Parasites

The quickest way to see if your reptile has an parasites is to check their excrement, note especially for any reddish/blood coloured poo as this is a fairly sure sign of intestinal issues. The most common parasite in reptiles is Coccidia, evidence suggests that these parasites can come from crickets/ locusts/ worms etc… that have been bred in unsanitary conditions. If you suspect that there is a parasitic infection then be sure to quickly remove any poo as this is normally how your Beardie will transmit the parasite back to itself and to others. Take a sample of this to a vets for them to check. Symptoms of parasite infections will normally show in Dragons as a lack of appetite, lack of energy and anorexia. To avoid this, always clean away a Beardies mess promptly, they’re not adverse to treading through their own mess.

Poisoning

The most common cause of this failure in Bearded Dragon care is feeding your Beardy with anything you’ve caught or picked from the outside world. Normally it’ll be be pesticide that hasn’t been washed off, but also they will eat any vegetation given the chance so if kept outside they may have eaten something toxic and depending upon what they have eaten then it can mean death.

Salmonella

This occurs when you keep your reptiles in filthy conditions and basically from not washing your hands before and after handling them. You can spread Salmonella bacteria to them, just as easily as they can pass it on to you.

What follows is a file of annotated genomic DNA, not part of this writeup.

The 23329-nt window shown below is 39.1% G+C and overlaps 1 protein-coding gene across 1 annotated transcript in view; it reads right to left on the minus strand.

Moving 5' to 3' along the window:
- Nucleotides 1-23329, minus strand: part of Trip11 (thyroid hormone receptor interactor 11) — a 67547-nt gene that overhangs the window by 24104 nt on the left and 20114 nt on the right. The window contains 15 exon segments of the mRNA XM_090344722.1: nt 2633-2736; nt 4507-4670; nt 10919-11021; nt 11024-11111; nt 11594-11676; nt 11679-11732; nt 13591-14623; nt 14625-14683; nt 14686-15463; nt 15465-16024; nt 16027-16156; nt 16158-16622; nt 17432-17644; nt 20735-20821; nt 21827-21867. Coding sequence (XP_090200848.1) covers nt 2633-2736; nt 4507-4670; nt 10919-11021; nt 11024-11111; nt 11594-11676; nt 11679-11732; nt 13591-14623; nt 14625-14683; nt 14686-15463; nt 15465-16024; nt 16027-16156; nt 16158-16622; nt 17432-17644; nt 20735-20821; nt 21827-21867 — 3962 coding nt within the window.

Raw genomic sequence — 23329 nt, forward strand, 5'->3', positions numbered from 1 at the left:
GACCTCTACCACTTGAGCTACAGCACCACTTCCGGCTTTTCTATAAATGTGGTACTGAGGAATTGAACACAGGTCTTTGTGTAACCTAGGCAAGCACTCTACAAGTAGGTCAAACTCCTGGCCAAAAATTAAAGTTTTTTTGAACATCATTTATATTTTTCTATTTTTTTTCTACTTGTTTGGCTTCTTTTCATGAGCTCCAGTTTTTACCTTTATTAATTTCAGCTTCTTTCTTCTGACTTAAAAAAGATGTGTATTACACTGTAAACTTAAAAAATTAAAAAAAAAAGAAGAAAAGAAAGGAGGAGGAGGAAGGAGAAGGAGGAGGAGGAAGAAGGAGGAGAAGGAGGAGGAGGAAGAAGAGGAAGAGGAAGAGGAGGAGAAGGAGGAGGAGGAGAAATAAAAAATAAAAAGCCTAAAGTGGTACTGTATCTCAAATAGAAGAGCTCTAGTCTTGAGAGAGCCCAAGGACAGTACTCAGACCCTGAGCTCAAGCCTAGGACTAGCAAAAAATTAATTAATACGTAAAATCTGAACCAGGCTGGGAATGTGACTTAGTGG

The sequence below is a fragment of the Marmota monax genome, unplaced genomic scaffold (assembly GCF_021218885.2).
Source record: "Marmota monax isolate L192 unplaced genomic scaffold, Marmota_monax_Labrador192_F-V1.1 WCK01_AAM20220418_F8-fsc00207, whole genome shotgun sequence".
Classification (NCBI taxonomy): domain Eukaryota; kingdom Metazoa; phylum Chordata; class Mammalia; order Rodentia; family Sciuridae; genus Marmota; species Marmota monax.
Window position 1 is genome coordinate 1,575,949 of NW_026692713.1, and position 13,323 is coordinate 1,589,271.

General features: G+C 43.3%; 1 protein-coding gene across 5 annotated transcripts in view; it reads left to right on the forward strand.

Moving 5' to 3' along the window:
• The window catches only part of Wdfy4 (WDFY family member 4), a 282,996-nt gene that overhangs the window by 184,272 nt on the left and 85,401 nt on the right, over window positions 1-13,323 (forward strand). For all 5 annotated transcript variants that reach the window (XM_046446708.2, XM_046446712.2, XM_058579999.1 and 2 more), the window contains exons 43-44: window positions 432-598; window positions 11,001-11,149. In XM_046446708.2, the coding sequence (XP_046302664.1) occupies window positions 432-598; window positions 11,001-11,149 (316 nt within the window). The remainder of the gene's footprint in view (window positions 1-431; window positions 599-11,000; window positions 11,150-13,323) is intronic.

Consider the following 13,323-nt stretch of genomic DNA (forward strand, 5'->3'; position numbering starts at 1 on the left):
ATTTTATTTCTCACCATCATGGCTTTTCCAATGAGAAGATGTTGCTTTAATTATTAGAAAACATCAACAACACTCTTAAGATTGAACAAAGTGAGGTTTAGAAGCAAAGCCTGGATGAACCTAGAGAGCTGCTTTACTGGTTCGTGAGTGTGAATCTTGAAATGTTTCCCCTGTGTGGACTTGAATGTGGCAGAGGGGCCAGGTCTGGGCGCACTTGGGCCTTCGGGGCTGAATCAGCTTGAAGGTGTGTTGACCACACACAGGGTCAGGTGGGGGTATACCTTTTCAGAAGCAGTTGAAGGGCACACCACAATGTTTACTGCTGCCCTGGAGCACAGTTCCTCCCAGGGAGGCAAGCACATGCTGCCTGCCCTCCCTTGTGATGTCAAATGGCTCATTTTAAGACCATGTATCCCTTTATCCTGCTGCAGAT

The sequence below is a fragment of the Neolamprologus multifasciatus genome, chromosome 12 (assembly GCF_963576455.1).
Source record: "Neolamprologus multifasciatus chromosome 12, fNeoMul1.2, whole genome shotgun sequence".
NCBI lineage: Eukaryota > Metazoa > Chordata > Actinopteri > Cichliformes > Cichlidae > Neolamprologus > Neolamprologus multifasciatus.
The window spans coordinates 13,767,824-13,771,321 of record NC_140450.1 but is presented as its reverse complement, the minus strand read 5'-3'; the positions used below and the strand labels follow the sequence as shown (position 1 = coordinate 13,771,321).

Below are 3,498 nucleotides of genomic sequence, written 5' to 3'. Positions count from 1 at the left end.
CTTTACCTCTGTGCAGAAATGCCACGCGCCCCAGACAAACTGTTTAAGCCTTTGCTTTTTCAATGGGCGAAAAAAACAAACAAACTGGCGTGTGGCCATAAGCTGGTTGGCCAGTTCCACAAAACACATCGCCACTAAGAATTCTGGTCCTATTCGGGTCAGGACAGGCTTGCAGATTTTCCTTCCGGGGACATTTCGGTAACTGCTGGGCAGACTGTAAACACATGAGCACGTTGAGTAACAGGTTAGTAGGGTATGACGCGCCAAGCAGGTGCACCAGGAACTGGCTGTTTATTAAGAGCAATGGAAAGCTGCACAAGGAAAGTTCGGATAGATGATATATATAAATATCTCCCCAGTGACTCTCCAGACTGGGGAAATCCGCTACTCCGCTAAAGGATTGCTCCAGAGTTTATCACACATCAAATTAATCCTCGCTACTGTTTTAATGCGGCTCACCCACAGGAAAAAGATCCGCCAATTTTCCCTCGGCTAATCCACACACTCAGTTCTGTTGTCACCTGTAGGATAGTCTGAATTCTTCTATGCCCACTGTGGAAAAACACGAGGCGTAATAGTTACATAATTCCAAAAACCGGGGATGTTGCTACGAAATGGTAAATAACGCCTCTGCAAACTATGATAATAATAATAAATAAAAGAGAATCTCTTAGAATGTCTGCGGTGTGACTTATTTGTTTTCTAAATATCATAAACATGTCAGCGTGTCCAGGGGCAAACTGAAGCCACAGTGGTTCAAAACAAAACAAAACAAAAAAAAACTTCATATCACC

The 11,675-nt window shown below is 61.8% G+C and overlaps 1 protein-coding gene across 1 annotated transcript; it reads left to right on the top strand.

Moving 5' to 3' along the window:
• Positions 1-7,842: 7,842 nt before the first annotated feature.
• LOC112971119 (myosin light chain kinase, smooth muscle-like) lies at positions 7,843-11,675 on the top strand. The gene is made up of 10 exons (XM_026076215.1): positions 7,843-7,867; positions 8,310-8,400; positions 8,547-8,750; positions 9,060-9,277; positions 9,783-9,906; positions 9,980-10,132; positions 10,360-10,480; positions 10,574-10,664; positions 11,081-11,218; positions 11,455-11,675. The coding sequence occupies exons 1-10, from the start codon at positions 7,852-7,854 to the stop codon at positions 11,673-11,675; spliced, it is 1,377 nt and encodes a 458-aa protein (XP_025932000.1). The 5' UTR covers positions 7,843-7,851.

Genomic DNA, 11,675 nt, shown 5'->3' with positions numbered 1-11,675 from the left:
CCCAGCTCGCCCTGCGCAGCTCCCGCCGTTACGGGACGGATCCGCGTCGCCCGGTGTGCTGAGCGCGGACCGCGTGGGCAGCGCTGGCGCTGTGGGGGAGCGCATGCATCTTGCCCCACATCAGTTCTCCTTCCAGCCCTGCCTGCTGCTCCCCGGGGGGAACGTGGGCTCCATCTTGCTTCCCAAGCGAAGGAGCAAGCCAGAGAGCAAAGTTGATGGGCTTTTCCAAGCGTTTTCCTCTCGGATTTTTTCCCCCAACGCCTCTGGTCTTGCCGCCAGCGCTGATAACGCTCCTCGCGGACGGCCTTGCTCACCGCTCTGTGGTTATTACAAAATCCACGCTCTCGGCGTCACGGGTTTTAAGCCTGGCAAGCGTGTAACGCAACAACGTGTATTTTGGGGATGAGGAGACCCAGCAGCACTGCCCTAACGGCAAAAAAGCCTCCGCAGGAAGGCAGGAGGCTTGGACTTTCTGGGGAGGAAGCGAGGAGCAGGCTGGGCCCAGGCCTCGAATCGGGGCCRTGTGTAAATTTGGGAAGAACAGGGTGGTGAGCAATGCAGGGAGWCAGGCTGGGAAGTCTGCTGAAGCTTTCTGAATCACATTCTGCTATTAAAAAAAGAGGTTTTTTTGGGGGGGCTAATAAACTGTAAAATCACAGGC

Obesity

Fairly obvious symptoms and cause. Overfeeding. Beardies love to eat, but don’t actually need to eat all that often, look out for large bellies, fat legs and tails and reduce feeding. Obesity will create a lack of energy and liver/kidney disease.

Handling

Handling Beardies is easy, just be careful as they love to jump so try to handle them close to the floor rather than standing up. When picking them up, do not lift by the tail or head, instead pick them up with a hand behind the neck and a hand under the belly to support them, then let them rest on your lap or arms. Do not grip them tightly as they will bite and inflate themselves, sometimes they can get a bit cranky and hiss/ inflate their beards but generally you’re quite safe. Regular handling will ease their skittish behaviour and to get a young dragon used to being handled, feed them at the same time as you handle them, gradually stopping feeding them every time you pick them up. I have a Rankins Dragon that loves sitting by the window and you can leave it there for hours on end as it loves to watch the world go by, but I have another that just wants to explore and find the hardest place that it can hide in. So each dragon’s temperament and personality varies as does their like of handling, just keep an eye on their behaviour to give an indication.